Skip to main content


NC Building Mechanical and Fire Prevention Codes


This design guide applies to the storage of hazardous materials. As noted in the introduction, the use of hazardous materials has direct bearing on the design of the laboratory; hence the research operations should be well understood in the planning phases when designing the laboratory’s hazardous materials storage.


Laboratory design shall include spill control and secondary containment for the storage of hazardous materials liquids in accordance with the requirements of the NC Building Code, NC Fire Prevention Code and NFPA 45.

Notes: Design must allow for substances which, when mixed, react violently, or evolve toxic vapors or gasses, or which in combination become hazardous by reason of toxicity, oxidizing power, flammability, explosibility, or other properties, to be separated from each other in storage by distance, by partition, or otherwise, so as to preclude accidental contact between them.

Explosion control shall be provided for storage of non-exempt quantities of the following materials:

  1. Highly toxic flammable or toxic flammable gases when not stored in gas cabinets, exhausted enclosures or gas rooms.
  2. Combustible dusts.
  3. Class 4 oxidizers.
  4. Unclassified detonable and Class 1 organic peroxides.
  5. Pyrophoric gases.
  6. Class 3 and 4 unstable (reactive) materials.
  7. Class 2 and 3 water-reactive solids and liquids.

When the hazardous materials stored in a control area are not in excess of the amounts specified in the International Building and Fire codes, such storage shall conform to the Building Code requirements for Group B Occupancy. (See Building and Fire Codes)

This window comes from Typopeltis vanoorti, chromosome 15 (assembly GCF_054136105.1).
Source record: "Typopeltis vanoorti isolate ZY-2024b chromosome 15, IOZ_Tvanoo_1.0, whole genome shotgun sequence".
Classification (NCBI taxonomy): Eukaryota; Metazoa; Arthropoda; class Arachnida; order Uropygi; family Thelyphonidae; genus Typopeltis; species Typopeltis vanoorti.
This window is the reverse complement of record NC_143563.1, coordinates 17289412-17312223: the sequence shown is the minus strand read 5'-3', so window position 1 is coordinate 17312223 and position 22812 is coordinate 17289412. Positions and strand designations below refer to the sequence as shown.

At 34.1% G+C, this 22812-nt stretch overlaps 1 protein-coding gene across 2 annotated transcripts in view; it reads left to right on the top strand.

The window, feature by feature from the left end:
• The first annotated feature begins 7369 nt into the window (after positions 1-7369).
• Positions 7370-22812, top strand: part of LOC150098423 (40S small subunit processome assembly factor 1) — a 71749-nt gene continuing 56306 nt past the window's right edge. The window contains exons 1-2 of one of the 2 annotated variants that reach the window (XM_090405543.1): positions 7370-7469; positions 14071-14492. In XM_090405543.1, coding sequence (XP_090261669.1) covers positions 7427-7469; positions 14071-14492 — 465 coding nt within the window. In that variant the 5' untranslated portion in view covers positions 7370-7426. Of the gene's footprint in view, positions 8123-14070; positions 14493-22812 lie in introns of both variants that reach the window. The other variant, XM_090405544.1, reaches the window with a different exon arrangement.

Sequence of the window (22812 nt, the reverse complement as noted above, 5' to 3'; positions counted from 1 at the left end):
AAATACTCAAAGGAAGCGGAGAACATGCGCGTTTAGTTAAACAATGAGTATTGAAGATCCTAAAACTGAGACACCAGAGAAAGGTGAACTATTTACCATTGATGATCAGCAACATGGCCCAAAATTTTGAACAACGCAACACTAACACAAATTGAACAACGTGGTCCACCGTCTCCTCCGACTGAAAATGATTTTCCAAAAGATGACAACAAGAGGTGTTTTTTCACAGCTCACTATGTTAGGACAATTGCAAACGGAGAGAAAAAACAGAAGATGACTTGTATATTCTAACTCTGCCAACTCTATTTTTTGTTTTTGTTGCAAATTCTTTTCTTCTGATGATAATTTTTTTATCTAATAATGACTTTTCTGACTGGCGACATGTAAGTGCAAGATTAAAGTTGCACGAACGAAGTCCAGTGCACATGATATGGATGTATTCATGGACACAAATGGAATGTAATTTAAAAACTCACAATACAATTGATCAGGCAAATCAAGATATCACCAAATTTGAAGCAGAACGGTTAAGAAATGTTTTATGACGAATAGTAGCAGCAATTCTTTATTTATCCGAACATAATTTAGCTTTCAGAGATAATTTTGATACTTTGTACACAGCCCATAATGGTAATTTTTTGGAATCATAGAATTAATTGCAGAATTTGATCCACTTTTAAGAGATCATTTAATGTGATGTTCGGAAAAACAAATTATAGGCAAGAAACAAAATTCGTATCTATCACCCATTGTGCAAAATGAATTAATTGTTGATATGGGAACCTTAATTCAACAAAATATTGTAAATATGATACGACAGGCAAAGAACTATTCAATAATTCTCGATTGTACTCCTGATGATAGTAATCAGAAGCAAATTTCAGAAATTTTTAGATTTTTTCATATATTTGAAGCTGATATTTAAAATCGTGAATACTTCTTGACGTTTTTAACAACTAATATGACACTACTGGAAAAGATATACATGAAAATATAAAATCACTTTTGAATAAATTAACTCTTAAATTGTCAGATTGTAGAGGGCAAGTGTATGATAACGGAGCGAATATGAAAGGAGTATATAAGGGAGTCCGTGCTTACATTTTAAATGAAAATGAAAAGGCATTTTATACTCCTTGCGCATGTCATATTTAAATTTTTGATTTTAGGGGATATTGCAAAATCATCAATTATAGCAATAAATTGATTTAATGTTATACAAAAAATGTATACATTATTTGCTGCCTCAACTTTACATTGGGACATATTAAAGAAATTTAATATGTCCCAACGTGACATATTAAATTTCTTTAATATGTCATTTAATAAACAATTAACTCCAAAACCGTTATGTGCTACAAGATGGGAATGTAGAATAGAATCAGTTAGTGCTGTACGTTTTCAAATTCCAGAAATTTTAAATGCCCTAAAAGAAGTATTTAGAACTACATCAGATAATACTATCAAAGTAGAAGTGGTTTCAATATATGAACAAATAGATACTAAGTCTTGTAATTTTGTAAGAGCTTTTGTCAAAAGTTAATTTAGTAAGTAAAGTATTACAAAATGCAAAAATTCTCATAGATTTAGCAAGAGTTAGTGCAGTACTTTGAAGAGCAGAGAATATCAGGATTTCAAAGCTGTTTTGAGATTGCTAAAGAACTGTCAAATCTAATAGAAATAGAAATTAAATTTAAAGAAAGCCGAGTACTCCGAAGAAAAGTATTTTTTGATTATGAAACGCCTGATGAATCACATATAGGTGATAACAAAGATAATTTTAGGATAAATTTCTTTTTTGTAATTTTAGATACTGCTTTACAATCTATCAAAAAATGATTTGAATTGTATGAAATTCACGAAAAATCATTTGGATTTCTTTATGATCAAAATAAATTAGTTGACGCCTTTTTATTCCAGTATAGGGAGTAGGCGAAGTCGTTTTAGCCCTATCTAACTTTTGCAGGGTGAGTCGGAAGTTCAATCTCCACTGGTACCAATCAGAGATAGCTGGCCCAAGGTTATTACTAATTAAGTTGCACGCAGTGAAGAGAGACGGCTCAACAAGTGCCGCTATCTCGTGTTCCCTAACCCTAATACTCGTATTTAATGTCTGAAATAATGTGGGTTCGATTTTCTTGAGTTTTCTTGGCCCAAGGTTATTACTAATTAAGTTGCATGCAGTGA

When the hazardous materials stored in a control area exceed the amounts specified such storage shall conform to the Building Code requirements for Group H, Occupancy.

When the hazardous materials stored in laboratories and similar areas used for scientific experimentation or research are not in excess of the table below and are not otherwise classified as Group B Occupancies, shall conform to the Building Code requirements for Group H.

Permitting and Reporting Procedures

NC Building Code Chemical Inventory Report Procedure

As noted in this and other sections, the quantity of hazardous chemicals planned for use and storage within a project area has a direct impact on how the project is designed. The project architect is responsible for ensuring the necessary data is collected from the future building occupants and is assessed by a qualified individual (firm) before the Design Development Drawings are submitted to the State Department of Insurance (DOI). This review must be completed using standard Microsoft software (or other approved by the EHS Department). The end result of the procedure is a summarized report showing the quantities of hazard classes planned for designated control areas as compared to the NC Building Limits. For unassigned spaces, the assumptions made for these areas must be specified. A copy of the final report and all supporting information must be provided to the EHS Office on a Read Only optical disk as a permanent record of this analysis.

Hazardous Waste Generator “permit” for “off campus” facilities

Projects within five campus sites are covered by the University’s existing Hazardous Waste Generator permits (Horace Williams Airport, Cogen, HMF, Main Campus and Marine Sciences). Projects that are outside of these 5 areas must contact the Environmental Section of the UNC-Chapel Hill EHS Department for guidance and assistance.

City Water Quality Control

All projects must be reviewed by the UNC Facilities Department if a new connection is made to the sanitary sewer. The University holds a comprehensive permit for the main campus. Sewer connections cannot be made until the building permit documentation has been submitted to the UNC Facilities Department.

Decommissioning of Existing Facilities

Prior to completion of construction documents, contact the UNC-EHS Environmental Office to coordinate the preparation of a decommissioning plan.

Chemical removal and cleaning of surfaces must be completed before demolition can begin. Decontamination of concealed areas such as pipes, and under cabinets etc. must be coordinated with demolition activity.

All chemical waste and contaminated debris must be assessed by the UNC-EHS for hazard determination.

The Environmental Office will assist in identifying appropriate waste handling methods.

Hazardous waste must be managed according to all State and Federal regulations. All hazardous waste manifests must be signed by the Hazardous Waste Manager and shipped to UNC-approved waste facilities.